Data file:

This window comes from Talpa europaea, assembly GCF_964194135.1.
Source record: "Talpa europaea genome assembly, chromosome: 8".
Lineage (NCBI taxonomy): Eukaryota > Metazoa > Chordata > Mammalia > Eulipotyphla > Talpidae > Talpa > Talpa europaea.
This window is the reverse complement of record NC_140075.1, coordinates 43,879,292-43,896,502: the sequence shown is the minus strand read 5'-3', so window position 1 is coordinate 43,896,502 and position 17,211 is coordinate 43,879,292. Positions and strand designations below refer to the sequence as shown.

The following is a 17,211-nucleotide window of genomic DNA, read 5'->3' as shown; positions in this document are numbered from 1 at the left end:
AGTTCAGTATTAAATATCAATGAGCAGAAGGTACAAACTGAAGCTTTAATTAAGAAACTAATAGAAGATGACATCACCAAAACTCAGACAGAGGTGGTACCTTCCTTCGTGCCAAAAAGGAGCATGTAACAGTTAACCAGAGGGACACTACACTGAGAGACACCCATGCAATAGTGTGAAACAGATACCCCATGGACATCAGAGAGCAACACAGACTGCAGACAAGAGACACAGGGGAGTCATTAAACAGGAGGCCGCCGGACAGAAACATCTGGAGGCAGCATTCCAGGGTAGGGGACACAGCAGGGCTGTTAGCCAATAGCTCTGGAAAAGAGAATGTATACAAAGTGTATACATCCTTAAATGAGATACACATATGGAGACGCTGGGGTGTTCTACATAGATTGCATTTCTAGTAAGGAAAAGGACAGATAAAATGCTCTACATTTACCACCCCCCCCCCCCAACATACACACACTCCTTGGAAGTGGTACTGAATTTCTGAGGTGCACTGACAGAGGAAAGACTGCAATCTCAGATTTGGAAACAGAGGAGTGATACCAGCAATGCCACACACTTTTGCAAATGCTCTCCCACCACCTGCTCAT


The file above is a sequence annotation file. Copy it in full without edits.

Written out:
This window comes from Talpa europaea, assembly GCF_964194135.1.
Source record: "Talpa europaea genome assembly, chromosome: 8".
Lineage (NCBI taxonomy): Eukaryota > Metazoa > Chordata > Mammalia > Eulipotyphla > Talpidae > Talpa > Talpa europaea.
This window is the reverse complement of record NC_140075.1, coordinates 43,879,292-43,896,502: the sequence shown is the minus strand read 5'-3', so window position 1 is coordinate 43,896,502 and position 17,211 is coordinate 43,879,292. Positions and strand designations below refer to the sequence as shown.

The following is a 17,211-nucleotide window of genomic DNA, read 5'->3' as shown; positions in this document are numbered from 1 at the left end:
AGTTCAGTATTAAATATCAATGAGCAGAAGGTACAAACTGAAGCTTTAATTAAGAAACTAATAGAAGATGACATCACCAAAACTCAGACAGAGGTGGTACCTTCCTTCGTGCCAAAAAGGAGCATGTAACAGTTAACCAGAGGGACACTACACTGAGAGACACCCATGCAATAGTGTGAAACAGATACCCCATGGACATCAGAGAGCAACACAGACTGCAGACAAGAGACACAGGGGAGTCATTAAACAGGAGGCCGCCGGACAGAAACATCTGGAGGCAGCATTCCAGGGTAGGGGACACAGCAGGGCTGTTAGCCAATAGCTCTGGAAAAGAGAATGTATACAAAGTGTATACATCCTTAAATGAGATACACATATGGAGACGCTGGGGTGTTCTACATAGATTGCATTTCTAGTAAGGAAAAGGACAGATAAAATGCTCTACATTTACCACCCCCCCCCCCCAACATACACACACTCCTTGGAAGTGGTACTGAATTTCTGAGGTGCACTGACAGAGGAAAGACTGCAATCTCAGATTTGGAAACAGAGGAGTGATACCAGCAATGCCACACACTTTTGCAAATGCTCTCCCACCACCTGCTCAT